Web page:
AFLAC

If you’re reading this and don’t have cancer, I recommend the AFLAC cancer policy. I don’t know what possessed me to get this for myself, but I’m glad I did. AFLAC pays money to help cover costs by sending checks for chemo and trips you might make to get a second opinion. So far, they have covered my bone marrow biopsy, each month of Zometa/Aredia, Thalomid and dex. It doesn’t pay for everything, but is intended to provide supplemental coverage. It’s paid directly to you, not the healthcare provider. For example, each month I have received a check for $300 for my Thalomid rxes. I have also received $300 for each of my Zometa infusions. Whatever I paid in was well worth it. I hope I don’t ever need it, but I also bought the long term care policy (AKA nursing home insurance).

My AFLAC rep’s sister has MM.

AFLAC’s web site

Water tested

I sent my water off to a national testing lab for a complete analysis (bacterial, mineral, etc). The results came back, and the only abnormality detected was low pH. I’ll be getting a water treatment system to resolve that. I’ll also get a countertop distiller to use for cooking and washing vegetables. I drink bottled water, but may use the distilled water for drinking too. It’ll save some money on water delivery.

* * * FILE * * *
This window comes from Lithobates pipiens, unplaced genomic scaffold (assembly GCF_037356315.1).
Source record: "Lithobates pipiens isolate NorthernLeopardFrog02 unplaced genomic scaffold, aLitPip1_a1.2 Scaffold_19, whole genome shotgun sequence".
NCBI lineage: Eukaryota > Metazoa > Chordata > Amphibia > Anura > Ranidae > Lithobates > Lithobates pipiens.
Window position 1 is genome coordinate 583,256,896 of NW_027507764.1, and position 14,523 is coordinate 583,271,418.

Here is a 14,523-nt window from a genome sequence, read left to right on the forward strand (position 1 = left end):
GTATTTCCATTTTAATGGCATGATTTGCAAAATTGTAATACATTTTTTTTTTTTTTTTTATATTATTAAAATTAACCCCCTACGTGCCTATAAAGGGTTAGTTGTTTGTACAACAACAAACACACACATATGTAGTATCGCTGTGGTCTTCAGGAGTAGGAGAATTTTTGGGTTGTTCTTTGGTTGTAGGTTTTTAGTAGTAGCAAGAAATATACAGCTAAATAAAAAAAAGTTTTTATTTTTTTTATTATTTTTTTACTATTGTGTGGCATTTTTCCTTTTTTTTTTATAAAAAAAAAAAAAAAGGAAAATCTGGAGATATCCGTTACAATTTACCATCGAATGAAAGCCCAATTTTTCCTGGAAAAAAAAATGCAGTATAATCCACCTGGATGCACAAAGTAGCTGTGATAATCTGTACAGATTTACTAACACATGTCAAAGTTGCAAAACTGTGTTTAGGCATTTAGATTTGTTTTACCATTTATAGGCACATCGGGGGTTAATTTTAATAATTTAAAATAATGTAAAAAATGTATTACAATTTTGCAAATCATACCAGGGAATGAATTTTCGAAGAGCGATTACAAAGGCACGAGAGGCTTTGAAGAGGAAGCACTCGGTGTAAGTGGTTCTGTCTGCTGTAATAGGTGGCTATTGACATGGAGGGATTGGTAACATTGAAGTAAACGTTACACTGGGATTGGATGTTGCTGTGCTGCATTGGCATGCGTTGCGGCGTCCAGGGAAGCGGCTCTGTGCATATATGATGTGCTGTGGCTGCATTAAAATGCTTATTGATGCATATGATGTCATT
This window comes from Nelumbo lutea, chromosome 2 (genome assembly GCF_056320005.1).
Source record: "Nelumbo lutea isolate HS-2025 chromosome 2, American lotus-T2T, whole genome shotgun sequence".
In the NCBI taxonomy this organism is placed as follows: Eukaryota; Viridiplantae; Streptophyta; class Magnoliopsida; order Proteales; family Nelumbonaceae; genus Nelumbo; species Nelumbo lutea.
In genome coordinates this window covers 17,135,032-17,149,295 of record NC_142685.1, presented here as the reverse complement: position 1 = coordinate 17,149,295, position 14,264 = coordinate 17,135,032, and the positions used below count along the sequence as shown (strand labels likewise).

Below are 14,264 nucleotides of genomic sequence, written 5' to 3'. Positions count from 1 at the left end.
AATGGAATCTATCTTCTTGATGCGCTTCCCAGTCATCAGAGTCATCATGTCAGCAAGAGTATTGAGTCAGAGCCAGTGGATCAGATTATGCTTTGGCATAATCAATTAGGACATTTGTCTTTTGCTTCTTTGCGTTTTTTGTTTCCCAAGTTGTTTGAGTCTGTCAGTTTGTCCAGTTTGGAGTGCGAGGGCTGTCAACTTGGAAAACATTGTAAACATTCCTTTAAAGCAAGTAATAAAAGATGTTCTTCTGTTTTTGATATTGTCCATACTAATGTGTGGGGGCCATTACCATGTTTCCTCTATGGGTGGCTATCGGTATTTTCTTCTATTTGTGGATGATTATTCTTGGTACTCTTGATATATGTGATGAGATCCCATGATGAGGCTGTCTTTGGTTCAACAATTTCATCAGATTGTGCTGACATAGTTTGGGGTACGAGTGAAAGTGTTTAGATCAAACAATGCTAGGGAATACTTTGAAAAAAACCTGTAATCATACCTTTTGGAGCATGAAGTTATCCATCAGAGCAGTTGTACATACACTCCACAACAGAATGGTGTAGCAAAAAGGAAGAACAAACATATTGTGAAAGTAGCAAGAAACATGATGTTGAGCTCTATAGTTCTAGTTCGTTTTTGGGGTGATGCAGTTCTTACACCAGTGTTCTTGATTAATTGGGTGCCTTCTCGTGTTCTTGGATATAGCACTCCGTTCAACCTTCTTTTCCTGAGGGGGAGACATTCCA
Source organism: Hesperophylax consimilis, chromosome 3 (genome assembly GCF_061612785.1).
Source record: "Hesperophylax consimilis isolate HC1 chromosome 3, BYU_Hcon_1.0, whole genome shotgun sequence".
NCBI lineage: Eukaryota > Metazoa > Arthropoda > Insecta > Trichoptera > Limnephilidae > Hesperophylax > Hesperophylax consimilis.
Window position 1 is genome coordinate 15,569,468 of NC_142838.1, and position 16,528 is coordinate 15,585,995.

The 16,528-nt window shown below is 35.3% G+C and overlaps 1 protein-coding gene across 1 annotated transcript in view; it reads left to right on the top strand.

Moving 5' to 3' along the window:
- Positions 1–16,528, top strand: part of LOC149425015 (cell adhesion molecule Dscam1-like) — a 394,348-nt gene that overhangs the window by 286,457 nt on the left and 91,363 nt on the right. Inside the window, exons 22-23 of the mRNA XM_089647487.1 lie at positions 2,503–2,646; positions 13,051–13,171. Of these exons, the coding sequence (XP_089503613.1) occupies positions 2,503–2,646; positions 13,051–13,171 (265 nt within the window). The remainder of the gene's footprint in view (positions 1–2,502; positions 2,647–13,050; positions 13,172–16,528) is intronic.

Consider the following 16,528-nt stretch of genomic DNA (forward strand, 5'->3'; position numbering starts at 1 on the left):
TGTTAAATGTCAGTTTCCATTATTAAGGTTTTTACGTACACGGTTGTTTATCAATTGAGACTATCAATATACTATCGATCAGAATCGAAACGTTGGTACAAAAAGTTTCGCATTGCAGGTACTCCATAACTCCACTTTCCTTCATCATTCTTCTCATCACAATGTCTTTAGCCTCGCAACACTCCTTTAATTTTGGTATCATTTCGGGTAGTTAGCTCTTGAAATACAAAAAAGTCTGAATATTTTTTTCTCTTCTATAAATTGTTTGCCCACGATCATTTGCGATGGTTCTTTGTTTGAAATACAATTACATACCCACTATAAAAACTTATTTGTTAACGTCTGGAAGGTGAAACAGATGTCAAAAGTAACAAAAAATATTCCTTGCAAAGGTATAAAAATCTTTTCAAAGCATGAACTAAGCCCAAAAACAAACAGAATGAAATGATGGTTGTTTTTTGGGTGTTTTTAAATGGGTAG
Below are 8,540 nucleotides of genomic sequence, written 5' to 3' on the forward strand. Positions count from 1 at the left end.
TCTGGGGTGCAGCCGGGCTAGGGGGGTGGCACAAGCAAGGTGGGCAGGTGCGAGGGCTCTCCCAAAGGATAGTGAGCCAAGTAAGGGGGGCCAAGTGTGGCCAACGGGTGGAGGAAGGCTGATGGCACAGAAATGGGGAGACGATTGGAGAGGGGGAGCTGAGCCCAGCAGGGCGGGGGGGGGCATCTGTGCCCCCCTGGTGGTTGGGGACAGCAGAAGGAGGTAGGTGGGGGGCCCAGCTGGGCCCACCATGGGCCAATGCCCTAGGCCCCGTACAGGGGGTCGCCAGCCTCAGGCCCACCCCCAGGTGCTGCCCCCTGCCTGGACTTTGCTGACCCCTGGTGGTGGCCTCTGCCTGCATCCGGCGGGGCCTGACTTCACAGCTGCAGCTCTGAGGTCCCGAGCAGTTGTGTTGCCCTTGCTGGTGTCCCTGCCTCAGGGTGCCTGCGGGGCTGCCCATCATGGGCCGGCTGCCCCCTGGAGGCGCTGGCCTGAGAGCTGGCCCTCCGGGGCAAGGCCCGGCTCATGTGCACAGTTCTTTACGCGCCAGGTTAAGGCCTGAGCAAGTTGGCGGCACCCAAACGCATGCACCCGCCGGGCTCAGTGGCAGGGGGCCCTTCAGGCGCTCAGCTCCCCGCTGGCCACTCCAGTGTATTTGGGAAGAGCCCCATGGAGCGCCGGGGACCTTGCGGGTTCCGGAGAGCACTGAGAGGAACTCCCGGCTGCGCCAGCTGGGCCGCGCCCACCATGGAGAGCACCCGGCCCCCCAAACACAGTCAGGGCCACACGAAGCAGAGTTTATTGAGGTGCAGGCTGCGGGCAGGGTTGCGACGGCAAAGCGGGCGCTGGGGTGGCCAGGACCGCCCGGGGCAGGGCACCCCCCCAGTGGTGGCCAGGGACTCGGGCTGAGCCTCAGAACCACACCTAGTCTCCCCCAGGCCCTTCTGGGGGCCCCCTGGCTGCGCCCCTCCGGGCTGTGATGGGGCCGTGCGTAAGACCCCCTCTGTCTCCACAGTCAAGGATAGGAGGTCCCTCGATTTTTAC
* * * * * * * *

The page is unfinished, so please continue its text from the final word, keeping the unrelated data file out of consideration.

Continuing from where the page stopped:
Waterwise Distillation Products

Buying time

All along I’ve thought that I need to hang in here for a few years until researchers find a way to manage MM as a chronic disease or there’s a cure. Bob Meyer just posted something on the MM list that is encouraging. There are many of us who have the same optimism and are doing what we can to keep our disease under control with as little damage to ourselves as possible. Bob’s email to the list follows.

—– Original Message —–
From: “Robert H Meyer”
To:
Sent: Saturday, May 24, 2003 9:21 PM
Subject: [MM] A note of serious hope

Hi All,

Having, like so many of us, taken on the very depressing task of mentally
acknowledging the passing of “Aussie Pat” and Violet Kimball’s husband,
Stanley, and then having sent painful and upset emails to both Chris and
Violet, I decided it was well past time to once again prowl about the
internet to see how things are progressing on MM research.

What I found is extremely hopeful and actually goes well beyond what I had
expected to find. Much of the primary mechanism that “makes MM go” has been
unraveled and moves are well underway to develop methods to disrupt the
vicious cycle of MM cell growth and bone resorption that characterizes most
MM. I won’t go into technical details at this point as I want to keep this
post short and to the point. In any event I have posted some of them